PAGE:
There was a small gender gap and a larger racial gap: White voters support de Blasio 55 to 40 percent while black voters back the Democrat 90 to 6 percent, with Hispanic support at 79 to 10 percent, the poll found.
The people who run the Knockdown Center, a former industrial site in Maspeth that has become home to dance parties, weddings, concerts and avant-garde art shows, recently applied to Community Board 5 for a liquor license.
The application has drawn objections from civic activists and most elected officials in the area. Activists allege that alcohol has already been served illegally at the former factory, located at 52-19 Flushing Ave., near the Ridgewood line, and note that the property has been subject of several code violations issued by the city. They say they are concerned about safety at the site.
Rep. Joe Crowley, left, drapes his arm around Democratic mayoral nominee Bill de Blasio at a rally outside Borough Hall Monday during which the county’s Democratic organization threw its support behind de Blasio’s candidacy.
For all of their perceived power in city politics, the Queens County organizations for both major political parties were not on the winning side of their respective mayoral primary races this year. Queens Democrats chose City Council Speaker Christine Quinn (D-Manhattan) as their choice for mayor, while the Queens Republican leadership choose supermarket magnate John Catsimatidis as their standard-bearer.
Both lost, and now with six weeks to go until the city selects its new mayor, the county parties are seeking to unify behind the primary winners, Public Advocate Bill de Blasio and former MTA chief Joe Lhota.
The FDNY on Tuesday celebrated the 100th anniversary of Engine Co. 286 and Ladder 135, located on Myrtle Avenue in Glendale.
At top, Capt. Joe Masterson, left, of Ladder 135, UFA Queens Trustee Matthew Desjardin and Capt. Bill Reddan of Engine 286 commemorate the anniversary.
In an unexpected move, the Queens Democratic Party threw its support behind Councilwoman Letitia James (D-Brooklyn) in the party’s runoff election for public advocate on Monday.
On Monday the city named a Jackson Heights park on 78th Street between Northern Boulevard and 34th Avenue after Rory Staunton, a 12-year-old boy who tragically died from sepsis he contracted after sustaining a cut while playing basketball in April 2012.
The half-acre recreation area, named “Rory Staunton Field,” is adjacent to his school, The Garden School.
New York will be joining other states with its own healthcare exchange on Oct. 1.
The exchange is a type of online marketplace where insurance can be found for eligible individuals at a significant discount. Those on Medicaid will continue to receive those benefits, but for those who fit into that gray area — of not qualifying for Medicaid but not being able to afford full coverage healthcare — the exchange may be a feasible option.
About 70 people came to Jackson Heights on Monday, including Maria Bakhchyan, top center, and Judy Natkins, bottom left, to ask Congressman Joe Crowley to vote no on military action against Syria.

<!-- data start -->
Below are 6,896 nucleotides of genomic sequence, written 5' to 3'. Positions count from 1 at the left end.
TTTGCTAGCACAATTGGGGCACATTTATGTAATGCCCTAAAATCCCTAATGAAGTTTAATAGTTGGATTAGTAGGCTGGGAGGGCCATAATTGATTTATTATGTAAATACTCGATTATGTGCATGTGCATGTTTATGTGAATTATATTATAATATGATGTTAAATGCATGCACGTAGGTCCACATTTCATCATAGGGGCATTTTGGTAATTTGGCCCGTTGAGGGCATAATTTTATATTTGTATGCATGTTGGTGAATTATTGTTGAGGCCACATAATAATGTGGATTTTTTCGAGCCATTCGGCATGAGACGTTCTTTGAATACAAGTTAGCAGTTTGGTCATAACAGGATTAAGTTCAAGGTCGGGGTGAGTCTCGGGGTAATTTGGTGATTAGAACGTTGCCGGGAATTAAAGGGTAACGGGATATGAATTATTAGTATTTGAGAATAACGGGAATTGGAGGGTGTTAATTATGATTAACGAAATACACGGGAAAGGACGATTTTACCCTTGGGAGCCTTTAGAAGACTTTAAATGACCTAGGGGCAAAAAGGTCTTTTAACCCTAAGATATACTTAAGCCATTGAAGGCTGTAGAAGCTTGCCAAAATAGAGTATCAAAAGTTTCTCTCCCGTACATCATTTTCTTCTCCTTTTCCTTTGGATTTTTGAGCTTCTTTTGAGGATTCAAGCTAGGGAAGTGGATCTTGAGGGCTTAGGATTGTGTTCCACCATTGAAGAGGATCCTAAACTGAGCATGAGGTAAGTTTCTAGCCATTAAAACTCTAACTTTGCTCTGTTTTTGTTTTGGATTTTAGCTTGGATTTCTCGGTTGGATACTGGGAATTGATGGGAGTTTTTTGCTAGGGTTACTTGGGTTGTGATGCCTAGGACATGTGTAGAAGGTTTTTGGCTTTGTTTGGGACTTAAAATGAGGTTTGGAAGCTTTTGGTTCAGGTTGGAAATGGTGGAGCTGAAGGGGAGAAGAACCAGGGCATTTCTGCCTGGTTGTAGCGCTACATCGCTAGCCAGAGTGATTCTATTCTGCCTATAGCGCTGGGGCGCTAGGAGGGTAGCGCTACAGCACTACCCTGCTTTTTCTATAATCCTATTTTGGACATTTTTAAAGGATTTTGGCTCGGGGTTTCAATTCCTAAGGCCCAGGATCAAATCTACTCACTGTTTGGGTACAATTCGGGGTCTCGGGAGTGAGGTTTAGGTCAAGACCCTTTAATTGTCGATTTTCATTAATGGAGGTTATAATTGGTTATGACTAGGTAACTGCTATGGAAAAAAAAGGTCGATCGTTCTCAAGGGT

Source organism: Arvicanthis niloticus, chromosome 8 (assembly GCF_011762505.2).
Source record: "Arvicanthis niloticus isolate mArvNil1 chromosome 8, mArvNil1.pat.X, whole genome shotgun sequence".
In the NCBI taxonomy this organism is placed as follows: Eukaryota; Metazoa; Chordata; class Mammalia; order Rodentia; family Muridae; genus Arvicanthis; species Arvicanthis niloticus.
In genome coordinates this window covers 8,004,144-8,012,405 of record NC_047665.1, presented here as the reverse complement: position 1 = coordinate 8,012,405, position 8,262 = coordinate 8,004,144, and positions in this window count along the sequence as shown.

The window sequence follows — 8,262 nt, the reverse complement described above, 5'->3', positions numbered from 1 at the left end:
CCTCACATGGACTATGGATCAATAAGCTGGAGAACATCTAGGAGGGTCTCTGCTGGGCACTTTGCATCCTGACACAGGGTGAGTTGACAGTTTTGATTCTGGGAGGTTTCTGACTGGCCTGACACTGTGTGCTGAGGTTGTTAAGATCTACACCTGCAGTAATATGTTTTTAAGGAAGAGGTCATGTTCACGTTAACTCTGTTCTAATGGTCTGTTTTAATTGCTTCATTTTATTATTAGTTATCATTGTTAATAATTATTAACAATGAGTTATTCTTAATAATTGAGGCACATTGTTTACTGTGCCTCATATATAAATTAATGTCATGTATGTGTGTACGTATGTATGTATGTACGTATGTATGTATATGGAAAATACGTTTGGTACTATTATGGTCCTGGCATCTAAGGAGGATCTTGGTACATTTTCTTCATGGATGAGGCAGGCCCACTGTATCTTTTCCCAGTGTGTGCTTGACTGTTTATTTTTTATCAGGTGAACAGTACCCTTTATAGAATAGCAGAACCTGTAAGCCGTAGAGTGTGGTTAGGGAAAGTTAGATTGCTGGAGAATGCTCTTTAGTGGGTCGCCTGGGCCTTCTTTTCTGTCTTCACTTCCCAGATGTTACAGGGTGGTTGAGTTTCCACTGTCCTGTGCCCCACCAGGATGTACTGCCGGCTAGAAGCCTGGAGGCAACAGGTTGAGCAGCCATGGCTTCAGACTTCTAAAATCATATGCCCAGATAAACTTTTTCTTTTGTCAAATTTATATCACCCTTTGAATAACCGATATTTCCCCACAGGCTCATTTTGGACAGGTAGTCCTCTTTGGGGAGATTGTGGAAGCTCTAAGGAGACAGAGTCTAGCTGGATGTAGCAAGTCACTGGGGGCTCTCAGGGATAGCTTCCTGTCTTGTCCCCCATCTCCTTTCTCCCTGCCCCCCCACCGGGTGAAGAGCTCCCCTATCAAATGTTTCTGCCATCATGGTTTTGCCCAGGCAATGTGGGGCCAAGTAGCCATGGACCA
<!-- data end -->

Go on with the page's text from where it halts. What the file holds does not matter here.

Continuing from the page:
Melinda Katz, seen here with her partner, Guardian Angels founder Curtis Silwa, left, Councilman Jimmy Van Bramer and Rep. Joe Crowley, Queens Democratic Party chairman, celebrates winning the Democratic nomination for Queens borough president Tuesday night in Forest Hills. Katz, a former state and city legislator, defeated Councilman Peter Vallone Jr. and real estate developer Everly Brown and will face Republican Tony Arcabascio in November to replace Helen Marshall.
About 70 people, mostly seniors, took to Jackson Heights Monday night to urge Congressman Joe Crowley (D-Queens, Bronx) to vote no on potentially bombing Syria for the government’s alleged use of toxic gas on its citizens.
“We have to take a different stance from Obama,” said Lebanese-Armenian Maria Bakhchyan at the hour-long candlelight vigil. “We’re tired of America going into all the Middle Eastern countries. It’s going to make things worse.”
The opinions of Queens’ federal lawmakers on whether the United States should launch an attack on Syria in response to its government’s apparent use of chemical weapons against civilians run the gamut.
Some support the action, at least one is opposed, at least one admits he is undecided and several of the others issued varying statements before President Obama announced that he would seek congressional authorization for military action last Friday.
Francine and David Wheeler, the parents of one of the 26 victims of the Sandy Hook Elementary School shooting, will speak at the street renaming for their son Benjamin this Saturday.
The neighborhood, with the request of Congressman Joe Crowley (D-Queens, Bronx) and Councilman Jimmy Van Bramer (D-Sunnyside), will name the corner of 41st Street and Queens Boulevard ó near the Wheelerís former home ó Benjamin Wheeler Place.
At the end of June the Long Island Rail Road agreed to fund and conduct a survey that could result in the rebuilding of a train station in Elmhurst.
The envelopes have been sealed, stamped and distributed, but the leadership at the Newtown Civic Association, which advocated for the stop at Broadway and Whitney Avenue to be revisited, wants to know why only 10 percent of households in a half-mile radius of the stop received surveys.